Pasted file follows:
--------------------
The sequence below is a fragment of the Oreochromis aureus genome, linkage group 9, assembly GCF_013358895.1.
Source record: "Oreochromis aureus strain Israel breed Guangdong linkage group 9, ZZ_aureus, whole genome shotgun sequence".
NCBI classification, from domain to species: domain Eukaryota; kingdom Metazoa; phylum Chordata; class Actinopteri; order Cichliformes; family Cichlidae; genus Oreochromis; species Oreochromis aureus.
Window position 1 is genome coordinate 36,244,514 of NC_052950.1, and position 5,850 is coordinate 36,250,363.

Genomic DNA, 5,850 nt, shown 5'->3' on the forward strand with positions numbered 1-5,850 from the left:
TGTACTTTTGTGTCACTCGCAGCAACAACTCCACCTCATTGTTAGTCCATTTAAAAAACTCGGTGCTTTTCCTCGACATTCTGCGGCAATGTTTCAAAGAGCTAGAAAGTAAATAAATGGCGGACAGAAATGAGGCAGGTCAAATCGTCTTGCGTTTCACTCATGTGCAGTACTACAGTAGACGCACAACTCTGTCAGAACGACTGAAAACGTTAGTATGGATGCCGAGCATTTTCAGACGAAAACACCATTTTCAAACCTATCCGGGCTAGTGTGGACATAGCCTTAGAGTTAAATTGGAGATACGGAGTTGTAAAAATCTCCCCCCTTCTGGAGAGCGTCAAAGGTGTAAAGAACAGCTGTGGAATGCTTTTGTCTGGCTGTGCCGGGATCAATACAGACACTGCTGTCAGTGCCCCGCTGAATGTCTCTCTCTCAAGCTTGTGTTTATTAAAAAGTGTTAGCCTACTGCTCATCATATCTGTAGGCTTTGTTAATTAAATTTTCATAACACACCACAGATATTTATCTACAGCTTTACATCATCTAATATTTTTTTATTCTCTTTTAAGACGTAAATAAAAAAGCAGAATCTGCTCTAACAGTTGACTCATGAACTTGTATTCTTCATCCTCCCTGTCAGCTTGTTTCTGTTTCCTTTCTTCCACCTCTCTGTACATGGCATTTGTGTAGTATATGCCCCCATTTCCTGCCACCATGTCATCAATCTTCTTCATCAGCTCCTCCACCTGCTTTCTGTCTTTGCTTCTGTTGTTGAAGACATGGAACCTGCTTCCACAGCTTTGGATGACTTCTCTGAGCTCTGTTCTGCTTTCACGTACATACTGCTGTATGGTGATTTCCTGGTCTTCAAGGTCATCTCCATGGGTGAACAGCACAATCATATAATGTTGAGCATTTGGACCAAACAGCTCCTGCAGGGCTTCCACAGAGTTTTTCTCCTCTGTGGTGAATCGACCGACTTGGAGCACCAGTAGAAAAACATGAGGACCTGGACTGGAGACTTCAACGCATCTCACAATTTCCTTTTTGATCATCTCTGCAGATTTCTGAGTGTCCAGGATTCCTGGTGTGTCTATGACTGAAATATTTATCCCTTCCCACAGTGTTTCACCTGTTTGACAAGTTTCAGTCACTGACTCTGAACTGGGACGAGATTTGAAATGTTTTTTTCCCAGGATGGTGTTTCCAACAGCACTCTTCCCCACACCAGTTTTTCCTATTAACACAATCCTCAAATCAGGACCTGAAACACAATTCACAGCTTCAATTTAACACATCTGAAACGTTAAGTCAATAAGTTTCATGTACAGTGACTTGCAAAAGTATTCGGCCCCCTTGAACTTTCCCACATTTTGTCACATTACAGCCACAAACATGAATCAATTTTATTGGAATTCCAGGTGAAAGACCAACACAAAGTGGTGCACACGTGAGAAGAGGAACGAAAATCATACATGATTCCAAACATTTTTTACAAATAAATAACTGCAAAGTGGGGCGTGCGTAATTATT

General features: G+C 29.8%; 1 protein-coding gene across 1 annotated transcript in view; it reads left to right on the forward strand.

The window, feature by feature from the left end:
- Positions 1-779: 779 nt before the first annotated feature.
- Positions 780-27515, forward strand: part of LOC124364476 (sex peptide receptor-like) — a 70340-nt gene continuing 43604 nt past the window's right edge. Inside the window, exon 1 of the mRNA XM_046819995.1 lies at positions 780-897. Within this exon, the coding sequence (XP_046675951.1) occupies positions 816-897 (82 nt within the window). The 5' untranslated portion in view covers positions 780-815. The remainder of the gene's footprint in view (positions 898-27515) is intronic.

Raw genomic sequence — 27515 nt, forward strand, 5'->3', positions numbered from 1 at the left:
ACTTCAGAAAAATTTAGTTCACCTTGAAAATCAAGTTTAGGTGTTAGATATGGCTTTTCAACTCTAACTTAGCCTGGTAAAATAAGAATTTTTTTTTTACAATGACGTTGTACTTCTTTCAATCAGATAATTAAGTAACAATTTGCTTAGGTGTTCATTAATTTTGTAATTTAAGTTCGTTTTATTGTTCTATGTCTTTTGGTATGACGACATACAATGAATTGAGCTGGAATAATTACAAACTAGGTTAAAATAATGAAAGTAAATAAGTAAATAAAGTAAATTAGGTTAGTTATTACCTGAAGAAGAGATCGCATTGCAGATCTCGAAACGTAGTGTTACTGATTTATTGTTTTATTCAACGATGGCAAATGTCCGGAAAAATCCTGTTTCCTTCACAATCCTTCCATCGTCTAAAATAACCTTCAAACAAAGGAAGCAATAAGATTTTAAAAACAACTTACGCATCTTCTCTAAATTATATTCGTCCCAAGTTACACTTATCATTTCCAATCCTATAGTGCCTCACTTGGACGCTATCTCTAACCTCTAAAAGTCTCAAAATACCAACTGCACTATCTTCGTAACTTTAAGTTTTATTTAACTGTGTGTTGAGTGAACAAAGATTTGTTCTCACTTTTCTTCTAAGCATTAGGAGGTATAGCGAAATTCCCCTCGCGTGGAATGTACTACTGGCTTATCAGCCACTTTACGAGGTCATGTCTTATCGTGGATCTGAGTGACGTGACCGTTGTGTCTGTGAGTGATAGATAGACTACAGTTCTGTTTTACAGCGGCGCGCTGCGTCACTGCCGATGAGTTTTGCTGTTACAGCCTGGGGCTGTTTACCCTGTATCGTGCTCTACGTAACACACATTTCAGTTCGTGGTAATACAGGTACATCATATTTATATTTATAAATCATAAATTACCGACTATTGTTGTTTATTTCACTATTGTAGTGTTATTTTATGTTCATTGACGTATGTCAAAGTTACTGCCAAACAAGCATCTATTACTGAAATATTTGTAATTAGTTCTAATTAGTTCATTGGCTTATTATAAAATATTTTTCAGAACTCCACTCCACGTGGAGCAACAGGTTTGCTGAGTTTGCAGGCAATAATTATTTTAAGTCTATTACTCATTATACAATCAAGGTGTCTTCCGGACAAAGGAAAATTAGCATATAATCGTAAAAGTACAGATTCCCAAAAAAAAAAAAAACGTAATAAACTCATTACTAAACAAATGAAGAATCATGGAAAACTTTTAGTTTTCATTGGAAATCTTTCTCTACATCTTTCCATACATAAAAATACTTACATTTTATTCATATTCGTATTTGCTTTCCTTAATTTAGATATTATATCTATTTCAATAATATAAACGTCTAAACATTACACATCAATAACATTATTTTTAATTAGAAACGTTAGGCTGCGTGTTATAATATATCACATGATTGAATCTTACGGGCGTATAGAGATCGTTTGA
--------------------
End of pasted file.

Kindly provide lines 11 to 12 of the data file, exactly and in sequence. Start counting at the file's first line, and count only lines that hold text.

Raw genomic sequence — 27515 nt, forward strand, 5'->3', positions numbered from 1 at the left:
ACTTCAGAAAAATTTAGTTCACCTTGAAAATCAAGTTTAGGTGTTAGATATGGCTTTTCAACTCTAACTTAGCCTGGTAAAATAAGAATTTTTTTTTTACAATGACGTTGTACTTCTTTCAATCAGATAATTAAGTAACAATTTGCTTAGGTGTTCATTAATTTTGTAATTTAAGTTCGTTTTATTGTTCTATGTCTTTTGGTATGACGACATACAATGAATTGAGCTGGAATAATTACAAACTAGGTTAAAATAATGAAAGTAAATAAGTAAATAAAGTAAATTAGGTTAGTTATTACCTGAAGAAGAGATCGCATTGCAGATCTCGAAACGTAGTGTTACTGATTTATTGTTTTATTCAACGATGGCAAATGTCCGGAAAAATCCTGTTTCCTTCACAATCCTTCCATCGTCTAAAATAACCTTCAAACAAAGGAAGCAATAAGATTTTAAAAACAACTTACGCATCTTCTCTAAATTATATTCGTCCCAAGTTACACTTATCATTTCCAATCCTATAGTGCCTCACTTGGACGCTATCTCTAACCTCTAAAAGTCTCAAAATACCAACTGCACTATCTTCGTAACTTTAAGTTTTATTTAACTGTGTGTTGAGTGAACAAAGATTTGTTCTCACTTTTCTTCTAAGCATTAGGAGGTATAGCGAAATTCCCCTCGCGTGGAATGTACTACTGGCTTATCAGCCACTTTACGAGGTCATGTCTTATCGTGGATCTGAGTGACGTGACCGTTGTGTCTGTGAGTGATAGATAGACTACAGTTCTGTTTTACAGCGGCGCGCTGCGTCACTGCCGATGAGTTTTGCTGTTACAGCCTGGGGCTGTTTACCCTGTATCGTGCTCTACGTAACACACATTTCAGTTCGTGGTAATACAGGTACATCATATTTATATTTATAAATCATAAATTACCGACTATTGTTGTTTATTTCACTATTGTAGTGTTATTTTATGTTCATTGACGTATGTCAAAGTTACTGCCAAACAAGCATCTATTACTGAAATATTTGTAATTAGTTCTAATTAGTTCATTGGCTTATTATAAAATATTTTTCAGAACTCCACTCCACGTGGAGCAACAGGTTTGCTGAGTTTGCAGGCAATAATTATTTTAAGTCTATTACTCATTATACAATCAAGGTGTCTTCCGGACAAAGGAAAATTAGCATATAATCGTAAAAGTACAGATTCCCAAAAAAAAAAAAAACGTAATAAACTCATTACTAAACAAATGAAGAATCATGGAAAACTTTTAGTTTTCATTGGAAATCTTTCTCTACATCTTTCCATACATAAAAATACTTACATTTTATTCATATTCGTATTTGCTTTCCTTAATTTAGATATTATATCTATTTCAATAATATAAACGTCTAAACATTACACATCAATAACATTATTTTTAATTAGAAACGTTAGGCTGCGTGTTATAATATATCACATGATTGAATCTTACGGGCGTATAGAGATCGTTTGA